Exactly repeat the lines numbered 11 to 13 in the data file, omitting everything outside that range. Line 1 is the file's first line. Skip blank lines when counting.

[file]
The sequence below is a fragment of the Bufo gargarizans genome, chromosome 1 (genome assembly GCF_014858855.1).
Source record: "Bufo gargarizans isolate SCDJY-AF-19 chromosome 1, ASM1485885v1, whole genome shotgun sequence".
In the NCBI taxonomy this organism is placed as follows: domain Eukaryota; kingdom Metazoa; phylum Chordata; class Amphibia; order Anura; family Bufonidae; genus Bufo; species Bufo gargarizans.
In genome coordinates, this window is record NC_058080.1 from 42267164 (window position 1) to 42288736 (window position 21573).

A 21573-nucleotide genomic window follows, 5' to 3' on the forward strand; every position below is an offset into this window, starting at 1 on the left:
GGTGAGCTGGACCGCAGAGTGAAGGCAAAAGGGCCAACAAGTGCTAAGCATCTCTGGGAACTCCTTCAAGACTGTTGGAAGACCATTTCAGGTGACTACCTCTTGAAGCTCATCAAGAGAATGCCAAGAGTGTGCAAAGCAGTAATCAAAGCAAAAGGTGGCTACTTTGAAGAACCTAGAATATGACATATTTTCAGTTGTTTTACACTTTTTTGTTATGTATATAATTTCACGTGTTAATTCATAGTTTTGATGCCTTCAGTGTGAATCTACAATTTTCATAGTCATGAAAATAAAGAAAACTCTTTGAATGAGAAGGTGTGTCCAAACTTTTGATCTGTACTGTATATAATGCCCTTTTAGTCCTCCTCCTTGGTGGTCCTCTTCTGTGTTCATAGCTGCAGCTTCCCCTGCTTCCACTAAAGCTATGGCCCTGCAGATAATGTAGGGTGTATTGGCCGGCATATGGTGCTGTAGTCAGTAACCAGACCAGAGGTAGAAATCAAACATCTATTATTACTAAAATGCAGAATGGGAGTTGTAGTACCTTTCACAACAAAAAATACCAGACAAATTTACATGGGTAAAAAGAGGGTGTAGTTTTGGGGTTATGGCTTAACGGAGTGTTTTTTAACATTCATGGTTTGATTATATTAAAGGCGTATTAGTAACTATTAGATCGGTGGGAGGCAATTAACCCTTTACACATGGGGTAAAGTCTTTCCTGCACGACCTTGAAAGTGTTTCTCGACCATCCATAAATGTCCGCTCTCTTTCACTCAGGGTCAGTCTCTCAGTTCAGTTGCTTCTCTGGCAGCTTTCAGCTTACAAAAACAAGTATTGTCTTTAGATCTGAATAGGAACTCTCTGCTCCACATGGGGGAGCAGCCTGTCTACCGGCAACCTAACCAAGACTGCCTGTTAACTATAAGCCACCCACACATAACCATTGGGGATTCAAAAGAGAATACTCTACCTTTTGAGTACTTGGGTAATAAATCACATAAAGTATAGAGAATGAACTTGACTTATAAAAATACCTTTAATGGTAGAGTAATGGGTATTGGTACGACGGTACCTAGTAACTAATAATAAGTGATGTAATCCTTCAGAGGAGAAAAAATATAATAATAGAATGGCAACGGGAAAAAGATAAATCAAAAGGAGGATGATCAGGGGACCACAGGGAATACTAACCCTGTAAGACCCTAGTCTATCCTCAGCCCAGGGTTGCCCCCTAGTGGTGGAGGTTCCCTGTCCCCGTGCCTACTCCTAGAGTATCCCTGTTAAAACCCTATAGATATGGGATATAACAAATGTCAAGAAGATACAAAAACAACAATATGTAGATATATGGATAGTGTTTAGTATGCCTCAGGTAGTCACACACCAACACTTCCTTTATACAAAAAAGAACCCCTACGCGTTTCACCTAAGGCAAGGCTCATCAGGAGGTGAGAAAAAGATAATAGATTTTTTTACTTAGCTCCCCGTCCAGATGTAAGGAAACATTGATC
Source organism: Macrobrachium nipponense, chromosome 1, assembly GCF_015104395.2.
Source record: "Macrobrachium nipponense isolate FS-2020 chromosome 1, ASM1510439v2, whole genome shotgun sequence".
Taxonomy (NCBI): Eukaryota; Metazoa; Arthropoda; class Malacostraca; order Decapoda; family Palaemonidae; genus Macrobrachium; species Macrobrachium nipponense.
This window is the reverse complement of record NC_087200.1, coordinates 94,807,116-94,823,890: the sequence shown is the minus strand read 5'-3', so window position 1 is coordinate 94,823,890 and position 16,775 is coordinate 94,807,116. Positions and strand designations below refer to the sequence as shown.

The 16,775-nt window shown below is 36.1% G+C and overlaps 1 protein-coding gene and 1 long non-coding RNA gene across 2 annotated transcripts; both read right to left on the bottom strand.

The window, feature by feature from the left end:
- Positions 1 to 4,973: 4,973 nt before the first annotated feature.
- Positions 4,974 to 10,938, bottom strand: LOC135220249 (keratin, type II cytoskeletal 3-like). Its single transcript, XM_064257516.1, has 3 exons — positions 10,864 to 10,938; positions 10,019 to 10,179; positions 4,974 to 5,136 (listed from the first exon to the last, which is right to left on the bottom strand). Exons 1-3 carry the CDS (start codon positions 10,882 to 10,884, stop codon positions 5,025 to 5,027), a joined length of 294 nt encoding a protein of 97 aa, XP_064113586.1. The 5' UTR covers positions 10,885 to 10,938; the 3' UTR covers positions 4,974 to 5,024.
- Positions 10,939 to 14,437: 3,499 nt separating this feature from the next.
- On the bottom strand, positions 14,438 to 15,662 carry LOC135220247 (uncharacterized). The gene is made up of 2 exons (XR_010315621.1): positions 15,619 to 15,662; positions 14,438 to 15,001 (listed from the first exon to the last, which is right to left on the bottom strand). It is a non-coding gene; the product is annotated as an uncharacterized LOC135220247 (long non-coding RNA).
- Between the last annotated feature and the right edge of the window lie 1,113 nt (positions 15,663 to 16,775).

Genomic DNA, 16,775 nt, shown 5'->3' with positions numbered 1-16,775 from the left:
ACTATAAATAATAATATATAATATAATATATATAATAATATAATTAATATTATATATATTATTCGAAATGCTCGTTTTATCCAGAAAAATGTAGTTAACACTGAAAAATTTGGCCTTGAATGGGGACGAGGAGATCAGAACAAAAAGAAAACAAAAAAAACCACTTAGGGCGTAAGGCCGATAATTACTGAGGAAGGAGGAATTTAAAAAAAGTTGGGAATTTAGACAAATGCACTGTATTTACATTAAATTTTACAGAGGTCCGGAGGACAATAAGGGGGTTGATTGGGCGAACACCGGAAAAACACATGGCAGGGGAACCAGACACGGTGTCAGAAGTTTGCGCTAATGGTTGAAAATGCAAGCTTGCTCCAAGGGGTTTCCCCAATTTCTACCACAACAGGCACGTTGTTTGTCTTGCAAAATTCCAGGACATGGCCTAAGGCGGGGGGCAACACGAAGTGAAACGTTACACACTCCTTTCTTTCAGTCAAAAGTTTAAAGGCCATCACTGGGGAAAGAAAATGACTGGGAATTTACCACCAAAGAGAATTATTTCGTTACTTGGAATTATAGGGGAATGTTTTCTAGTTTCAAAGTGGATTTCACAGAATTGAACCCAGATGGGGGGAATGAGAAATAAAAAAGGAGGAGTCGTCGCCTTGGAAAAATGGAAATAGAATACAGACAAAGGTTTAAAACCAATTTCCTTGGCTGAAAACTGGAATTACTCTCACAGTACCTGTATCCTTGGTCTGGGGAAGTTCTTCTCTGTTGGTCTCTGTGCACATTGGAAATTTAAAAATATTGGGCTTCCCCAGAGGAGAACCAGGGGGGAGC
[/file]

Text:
The 16,775-nt window shown below is 36.1% G+C and overlaps 1 protein-coding gene and 1 long non-coding RNA gene across 2 annotated transcripts; both read right to left on the bottom strand.

The window, feature by feature from the left end:
- Positions 1 to 4,973: 4,973 nt before the first annotated feature.